Monday, January 17, 2005

UK SCHOOLS CONTROLLED BY DRUGGED LOUTS?

The Sunday Herald has exposed the chaos in Britain's state schools.

A WEEK IN A SCOTTISH SCHOOL BY NEIL MACKAY, INVESTIGATIONS EDITOR

http://www.sundayherald.com/47169

"The lesson began with one boy walking into the room and kicking over chairs while his pals ran around and stood at the door shouting. A group of about five boys – with two particularly unruly ring-leaders – brought this class to a standstill from the word go .

"Their teacher, who was treated with disgraceful contempt, was forced to contain when she wanted to teach. When she tried to calm them down, she was mocked and shouted down. Boys swung on their seats and sneered at her when she tried to exert any authority . Even the “good” kids started playing up within minutes as the virus of bad behaviour spread.

"There was silence in the classroom for no more than four seconds throughout the entire lesson. I timed it. Kids banged themselves on the head with their books, sang, shouted – one boy refused to take off his headphones; when he eventually did, he started thumping them on his desk. The teacher told him to stop, he looked her up and down, yawned and started arguing back. They laughed at the teacher, swore at her in stage- whispers, mocked the way she spoke. As she read the poem about neds, a group of boys got up from their seats and started strolling about impersonating the way neds walk. They adopted aggressive hard-men poses and swaggered around, shouting in front of the teacher ...

"It is a typical Scottish school. I spent a week there, just before Christmas, observing, sitting in classes and talking to kids, teachers and parents.... It would be an educational utopia if just 20 or so kids weren’t there...

"What infuriates teachers is the inclusion of youngsters with “social and behavioural problems”. Years ago, these pupils would simply have been expelled and stuck in List-D schools.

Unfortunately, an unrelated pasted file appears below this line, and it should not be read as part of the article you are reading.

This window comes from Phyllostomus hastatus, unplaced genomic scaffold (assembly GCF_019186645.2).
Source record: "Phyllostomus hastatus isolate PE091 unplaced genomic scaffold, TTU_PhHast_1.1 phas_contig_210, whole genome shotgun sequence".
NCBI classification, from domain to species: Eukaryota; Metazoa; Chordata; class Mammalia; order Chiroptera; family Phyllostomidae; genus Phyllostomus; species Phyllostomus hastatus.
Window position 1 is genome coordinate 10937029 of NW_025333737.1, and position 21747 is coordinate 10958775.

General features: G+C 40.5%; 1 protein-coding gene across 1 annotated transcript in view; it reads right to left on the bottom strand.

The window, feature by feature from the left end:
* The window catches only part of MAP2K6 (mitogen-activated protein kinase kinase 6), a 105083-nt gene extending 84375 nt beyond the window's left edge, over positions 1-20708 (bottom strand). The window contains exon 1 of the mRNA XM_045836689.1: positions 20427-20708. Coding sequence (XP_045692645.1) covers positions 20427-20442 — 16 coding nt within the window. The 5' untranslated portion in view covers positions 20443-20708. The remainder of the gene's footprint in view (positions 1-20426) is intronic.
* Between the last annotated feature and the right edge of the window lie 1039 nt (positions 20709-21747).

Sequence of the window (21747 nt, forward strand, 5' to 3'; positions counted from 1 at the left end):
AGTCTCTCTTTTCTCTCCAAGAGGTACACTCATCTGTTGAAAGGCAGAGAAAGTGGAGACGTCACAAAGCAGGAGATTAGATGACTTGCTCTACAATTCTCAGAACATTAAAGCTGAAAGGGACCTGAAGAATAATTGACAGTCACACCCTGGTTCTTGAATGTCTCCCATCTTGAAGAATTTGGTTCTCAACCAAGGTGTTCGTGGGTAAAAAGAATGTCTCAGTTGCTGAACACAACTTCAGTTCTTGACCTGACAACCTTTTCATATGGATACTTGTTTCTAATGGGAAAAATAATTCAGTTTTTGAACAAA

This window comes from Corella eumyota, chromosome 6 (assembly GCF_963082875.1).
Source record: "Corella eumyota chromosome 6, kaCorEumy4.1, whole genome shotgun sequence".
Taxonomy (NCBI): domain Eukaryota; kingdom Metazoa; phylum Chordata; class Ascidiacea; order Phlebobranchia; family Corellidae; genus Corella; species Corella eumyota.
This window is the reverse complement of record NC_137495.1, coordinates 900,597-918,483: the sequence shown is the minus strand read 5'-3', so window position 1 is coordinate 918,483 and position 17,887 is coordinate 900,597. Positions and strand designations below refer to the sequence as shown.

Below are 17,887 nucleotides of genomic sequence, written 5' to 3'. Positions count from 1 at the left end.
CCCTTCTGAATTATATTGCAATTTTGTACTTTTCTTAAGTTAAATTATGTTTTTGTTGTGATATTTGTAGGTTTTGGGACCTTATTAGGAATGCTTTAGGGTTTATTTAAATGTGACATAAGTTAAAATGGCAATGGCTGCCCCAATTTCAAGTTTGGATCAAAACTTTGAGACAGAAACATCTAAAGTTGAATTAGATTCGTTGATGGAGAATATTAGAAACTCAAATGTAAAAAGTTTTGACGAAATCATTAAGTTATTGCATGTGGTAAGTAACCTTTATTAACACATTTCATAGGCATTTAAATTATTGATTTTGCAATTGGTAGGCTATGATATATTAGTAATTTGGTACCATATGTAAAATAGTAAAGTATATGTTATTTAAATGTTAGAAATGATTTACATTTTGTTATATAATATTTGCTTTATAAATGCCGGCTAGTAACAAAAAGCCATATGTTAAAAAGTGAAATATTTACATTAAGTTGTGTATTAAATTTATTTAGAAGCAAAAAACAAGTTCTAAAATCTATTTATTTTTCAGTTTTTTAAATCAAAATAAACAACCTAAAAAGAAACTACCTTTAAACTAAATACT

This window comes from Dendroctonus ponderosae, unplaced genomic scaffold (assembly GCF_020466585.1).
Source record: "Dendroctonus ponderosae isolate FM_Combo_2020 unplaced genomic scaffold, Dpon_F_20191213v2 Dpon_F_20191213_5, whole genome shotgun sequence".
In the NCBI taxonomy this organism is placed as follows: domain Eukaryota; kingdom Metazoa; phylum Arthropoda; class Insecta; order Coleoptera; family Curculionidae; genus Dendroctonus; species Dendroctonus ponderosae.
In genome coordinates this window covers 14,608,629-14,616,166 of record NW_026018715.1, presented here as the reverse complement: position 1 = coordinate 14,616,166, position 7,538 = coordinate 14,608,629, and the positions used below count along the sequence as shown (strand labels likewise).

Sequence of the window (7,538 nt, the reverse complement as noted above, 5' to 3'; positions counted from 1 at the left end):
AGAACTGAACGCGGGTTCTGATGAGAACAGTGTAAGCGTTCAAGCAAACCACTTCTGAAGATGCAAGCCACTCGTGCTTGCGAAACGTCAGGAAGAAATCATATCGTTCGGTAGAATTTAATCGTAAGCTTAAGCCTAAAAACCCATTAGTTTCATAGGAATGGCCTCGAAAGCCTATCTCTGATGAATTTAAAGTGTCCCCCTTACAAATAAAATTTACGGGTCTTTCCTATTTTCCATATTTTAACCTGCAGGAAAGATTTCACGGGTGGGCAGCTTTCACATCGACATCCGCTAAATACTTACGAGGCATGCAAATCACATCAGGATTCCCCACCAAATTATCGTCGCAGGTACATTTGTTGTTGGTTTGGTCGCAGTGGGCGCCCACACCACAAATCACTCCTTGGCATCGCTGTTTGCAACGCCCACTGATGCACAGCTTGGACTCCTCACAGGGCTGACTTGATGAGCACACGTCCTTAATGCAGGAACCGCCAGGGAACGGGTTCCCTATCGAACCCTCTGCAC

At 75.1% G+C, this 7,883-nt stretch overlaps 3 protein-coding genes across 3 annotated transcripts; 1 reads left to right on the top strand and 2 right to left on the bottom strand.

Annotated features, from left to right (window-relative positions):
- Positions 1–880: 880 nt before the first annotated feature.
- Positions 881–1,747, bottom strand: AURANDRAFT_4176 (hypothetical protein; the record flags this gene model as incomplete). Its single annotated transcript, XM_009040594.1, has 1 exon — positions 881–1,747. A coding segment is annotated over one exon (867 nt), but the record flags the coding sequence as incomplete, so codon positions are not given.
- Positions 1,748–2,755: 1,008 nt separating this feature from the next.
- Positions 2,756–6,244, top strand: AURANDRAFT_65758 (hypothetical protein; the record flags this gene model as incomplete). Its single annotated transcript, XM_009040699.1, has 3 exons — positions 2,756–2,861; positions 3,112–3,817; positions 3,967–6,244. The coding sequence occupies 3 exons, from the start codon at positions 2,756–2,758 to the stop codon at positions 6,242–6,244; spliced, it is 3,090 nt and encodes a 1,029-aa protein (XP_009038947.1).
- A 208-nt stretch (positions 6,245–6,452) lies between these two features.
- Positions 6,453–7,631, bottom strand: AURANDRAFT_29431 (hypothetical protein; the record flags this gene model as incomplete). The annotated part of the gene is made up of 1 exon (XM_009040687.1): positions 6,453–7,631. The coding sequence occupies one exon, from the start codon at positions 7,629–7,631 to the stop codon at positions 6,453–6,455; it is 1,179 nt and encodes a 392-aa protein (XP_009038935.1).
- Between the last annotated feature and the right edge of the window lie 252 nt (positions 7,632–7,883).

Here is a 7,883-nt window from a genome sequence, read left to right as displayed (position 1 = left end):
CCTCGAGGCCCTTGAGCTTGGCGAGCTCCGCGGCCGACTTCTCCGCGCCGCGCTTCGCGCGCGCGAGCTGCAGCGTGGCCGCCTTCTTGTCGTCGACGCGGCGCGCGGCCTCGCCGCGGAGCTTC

"Teachers realise that many of the youngsters who give them problems have been abused, come from intensely dysfunctional homes, have drug-addicted parents, spent time in care and generally lived a life that no child should have to bear. But they argue that just because the child is a victim, there is no reason for the school to have to pick up all the pieces. They are teachers, not psychiatrists or social workers...

“See that kid over there?” asked one student, as he pointed to a pupil working on a lathe. “He’s stoned. And so’s he. And so’s he and him and him and him.” His finger darted around the room.
He told me that he hadn’t smoked a joint in school that day but about five or six of his pals had...

"Some teachers suggested taking schools out of local authority control He also suggested setting up a dedicated unit off campus for children with behavioural problems...

"The biggest enemy of the teacher is the parent. Not the ordinary mum or dad, but the growing number of parents who either collude in their child’s bad behaviour or do nothing about it, usually because they are so dysfunctional themselves.

"Ask a teacher what’s wrong with our children and this is the mantra you’ll hear: games consoles, TVs in bedrooms, mobile phones, parents not reading to kids, violent movies, the greater sexualisation of our society, the spread of drugs, the materialistic consumerist “me” culture of modern society. It’s not a reactionary plea for Britain to roll back to some mythic 1950s’ idyll, instead it’s a desire for children to retain some sort of innocence, for parents to parent and for children to seek mental stimulation in a book rather than intellectual oblivion in Grand Theft Auto: Vice City.

"Headmaster McAlpine points out that when pupils do get one-to-one support they tend to improve rapidly. He tells about one “poor kid from a very bad family background” who was seen as a candidate for expulsion almost from the moment he arrived in school. After one-to-one support, he quickly improved and is now doing well. “That’s why we need additional resourcing,” McAlpine adds. “It’s very frustrating for us.”...

"Les Obre, a psychologist and teacher who runs the pupil support centre at Bannockburn High, says he’s seen children who have suffered every type of abuse. One kid gets down on his hands and knees and barks like a dog..."

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